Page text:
Clinton and his band of reformers demanded that Shaw cut Davis loose. Shaw refused. Without Davis, the City Hall/underworld alliance would fall apart. And so Clifford Clinton went after Shaw himself. Under City Charter, a mayor could be recalled by gathering enough signatures and calling a special election. It had never been successfully done before – not in Los Angeles, not in any major American city. Despite constant police harassment, Clinton and his band of reformers gathered 120,000 signatures to put the recall on the ballot.

To run against Shaw, Clinton turned to his old ally, Judge Fletcher Bowron. In September, Bowron defeated Shaw in a landslide, 233,427 votes to 122,692. Bowron forced Davis to resign. The mayor’s brother was later convicted of 63 counts of selling civil service appointments and promotions. Fitts was defeated in the next election. The Combination was smashed, and organized crime figures fled to Las Vegas en masse.

Although Bowron was hailed by many as a reformer, he was a disappointment to Clinton, who decided to run against Bowron (after serving three years in the Army during World War II, working in mess halls) in 1945, losing badly. Bowron would serve as mayor for another two terms until he finally incurred the wrath of the Chandler family and the rest of the business establishment by trying to build public housing in Chavez Ravine. The Chandler-backed candidate, Norris Poulson, defeated Bowron in 1953, and instead of public housing, a Chavez Ravine became the site of Dodgers Stadium. Today, there’s a square named after Bowron catty-corner from City Hall.

Clifton's CafeteriaClifford Clinton stayed involved with politics, if only at the fringes. He continued to open cafeterias, and he founded Meals for Millions, a non-profit dedicated toward feeding hungry people around the world. On November 20, 1969, Clinton died peacefully in his Los Angeles home.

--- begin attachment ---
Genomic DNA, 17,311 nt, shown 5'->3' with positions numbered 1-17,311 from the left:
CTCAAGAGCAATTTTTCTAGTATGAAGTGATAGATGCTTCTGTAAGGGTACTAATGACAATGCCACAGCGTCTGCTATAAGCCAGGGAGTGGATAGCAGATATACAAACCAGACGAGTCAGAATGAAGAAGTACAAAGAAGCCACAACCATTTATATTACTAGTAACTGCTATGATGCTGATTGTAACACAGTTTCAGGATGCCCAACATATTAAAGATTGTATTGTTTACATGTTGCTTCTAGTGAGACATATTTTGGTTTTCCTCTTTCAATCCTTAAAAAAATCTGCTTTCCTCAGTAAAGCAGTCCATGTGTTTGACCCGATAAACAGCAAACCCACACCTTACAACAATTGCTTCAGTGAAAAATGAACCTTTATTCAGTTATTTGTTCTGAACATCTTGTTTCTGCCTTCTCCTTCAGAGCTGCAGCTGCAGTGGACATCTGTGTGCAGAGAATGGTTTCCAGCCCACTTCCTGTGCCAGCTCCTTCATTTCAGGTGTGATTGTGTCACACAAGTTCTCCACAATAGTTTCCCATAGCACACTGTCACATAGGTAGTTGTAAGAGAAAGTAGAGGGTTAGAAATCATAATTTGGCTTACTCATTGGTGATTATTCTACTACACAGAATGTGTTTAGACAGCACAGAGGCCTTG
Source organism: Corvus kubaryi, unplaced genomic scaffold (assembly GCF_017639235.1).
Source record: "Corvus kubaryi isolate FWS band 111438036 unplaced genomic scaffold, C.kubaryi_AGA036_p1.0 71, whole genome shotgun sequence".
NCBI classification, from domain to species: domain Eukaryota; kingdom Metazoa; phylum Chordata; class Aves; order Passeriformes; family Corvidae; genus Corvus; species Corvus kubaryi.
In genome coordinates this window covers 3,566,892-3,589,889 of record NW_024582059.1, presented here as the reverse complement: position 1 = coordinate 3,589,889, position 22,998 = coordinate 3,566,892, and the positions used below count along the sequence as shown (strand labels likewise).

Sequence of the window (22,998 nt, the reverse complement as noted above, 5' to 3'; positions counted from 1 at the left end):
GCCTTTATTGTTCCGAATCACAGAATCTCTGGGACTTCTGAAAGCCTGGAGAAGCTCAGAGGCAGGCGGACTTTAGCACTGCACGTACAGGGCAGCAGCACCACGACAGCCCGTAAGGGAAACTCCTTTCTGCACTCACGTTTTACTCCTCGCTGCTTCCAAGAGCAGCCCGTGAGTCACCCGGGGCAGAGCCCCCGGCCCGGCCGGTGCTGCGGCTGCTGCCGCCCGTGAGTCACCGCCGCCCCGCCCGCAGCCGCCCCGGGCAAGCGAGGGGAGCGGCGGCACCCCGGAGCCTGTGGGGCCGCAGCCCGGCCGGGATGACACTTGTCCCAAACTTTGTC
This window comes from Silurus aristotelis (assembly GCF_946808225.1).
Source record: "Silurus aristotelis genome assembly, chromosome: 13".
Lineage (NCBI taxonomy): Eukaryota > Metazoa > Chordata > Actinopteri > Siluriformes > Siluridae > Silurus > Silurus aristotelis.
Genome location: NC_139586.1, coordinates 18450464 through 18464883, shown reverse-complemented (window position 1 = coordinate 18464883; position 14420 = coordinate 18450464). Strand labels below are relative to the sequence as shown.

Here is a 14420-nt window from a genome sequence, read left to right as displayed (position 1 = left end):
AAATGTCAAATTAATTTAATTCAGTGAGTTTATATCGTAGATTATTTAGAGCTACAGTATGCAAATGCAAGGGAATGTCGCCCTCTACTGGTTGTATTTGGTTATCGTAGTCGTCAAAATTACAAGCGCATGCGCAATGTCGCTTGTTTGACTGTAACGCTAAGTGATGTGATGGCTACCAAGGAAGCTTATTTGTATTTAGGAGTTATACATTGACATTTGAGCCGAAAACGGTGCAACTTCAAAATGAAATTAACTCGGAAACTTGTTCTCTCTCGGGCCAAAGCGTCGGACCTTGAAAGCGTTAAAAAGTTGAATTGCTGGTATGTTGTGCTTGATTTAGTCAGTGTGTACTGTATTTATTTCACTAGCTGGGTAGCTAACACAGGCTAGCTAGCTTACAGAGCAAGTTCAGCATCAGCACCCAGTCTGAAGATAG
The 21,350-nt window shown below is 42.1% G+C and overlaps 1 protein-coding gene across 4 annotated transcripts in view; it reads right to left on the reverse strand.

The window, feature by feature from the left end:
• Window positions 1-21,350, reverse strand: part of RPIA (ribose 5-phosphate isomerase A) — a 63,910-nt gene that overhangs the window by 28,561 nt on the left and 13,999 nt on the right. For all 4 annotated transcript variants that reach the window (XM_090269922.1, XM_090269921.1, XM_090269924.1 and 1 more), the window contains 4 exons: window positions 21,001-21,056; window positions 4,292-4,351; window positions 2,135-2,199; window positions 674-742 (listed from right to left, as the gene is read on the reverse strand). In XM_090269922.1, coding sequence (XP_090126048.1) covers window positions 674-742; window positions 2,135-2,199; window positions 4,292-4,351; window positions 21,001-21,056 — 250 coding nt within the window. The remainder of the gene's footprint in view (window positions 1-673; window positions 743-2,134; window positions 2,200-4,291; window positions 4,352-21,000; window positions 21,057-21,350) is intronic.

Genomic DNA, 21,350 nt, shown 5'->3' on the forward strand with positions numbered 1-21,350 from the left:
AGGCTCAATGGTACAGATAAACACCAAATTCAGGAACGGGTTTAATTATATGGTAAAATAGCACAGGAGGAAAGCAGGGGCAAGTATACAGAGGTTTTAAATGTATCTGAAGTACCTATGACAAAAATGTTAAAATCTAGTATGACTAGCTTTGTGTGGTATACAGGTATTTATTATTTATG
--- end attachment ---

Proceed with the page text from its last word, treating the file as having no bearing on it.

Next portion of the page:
His cafeterias would close one by one until finally, only the original Clifton’s on Olive street remained. It is currently undergoing major renovations.

The LA Times Terrorist Attack

On October 1, 1910, at 1:07 am, a suitcase bomb packed with 16 sticks of dynamite went off outside the Los Angeles Times’ building on 1st and Broadway. The explosive was actually supposed to have been triggered at 4:00 am when the building was empty, but the timing mechanism had failed, and the bomb went off early, while there were still 115 people inside working. Making matters worse was the presence, unbeknownst to the bombers, of a natural gas line under the building.

The resulting blast could be heard from 15 miles away. Printers’ metal became shrapnel; the entire building was soon engulfed in flames. 21 employees died, most of them burned to death.

General Harrison Gray Otis, the owner of the Times, and the head of LA’s powerful business elite had no doubt as to who the perpetrators of the attack were: unions.  He wrote this in his paper:

O you anarchic scum, you cowardly murderers, you leeches upon honest labor, you midnight assassins, you whose hands are dripping with the innocent blood of your victims, you against whom the wails of poor widows and the cries of fatherless children are ascending to the Great White Throne, go, mingle with the crowd on those street corners, look upon the crumbled and blackened walls, look at the ruins wherein are buried the calcined remains of those whom you murdered…

General Otis loved a good fight.

The bombing of the LA Times was but the latest incident in an all-out war for the soul of Los Angeles between capital and labor. First, there was a typographers strike. Then, in 1894, a railroad strike brought all inter-city commerce to a halt. Six infantry companies were called in to restore law and order.

General Otis (he was technically a brigadier general, but more of a self-styled general) led the fight on the side of the capital. As David Halberstam writes in his absolutely majestic book, The Powers That Be: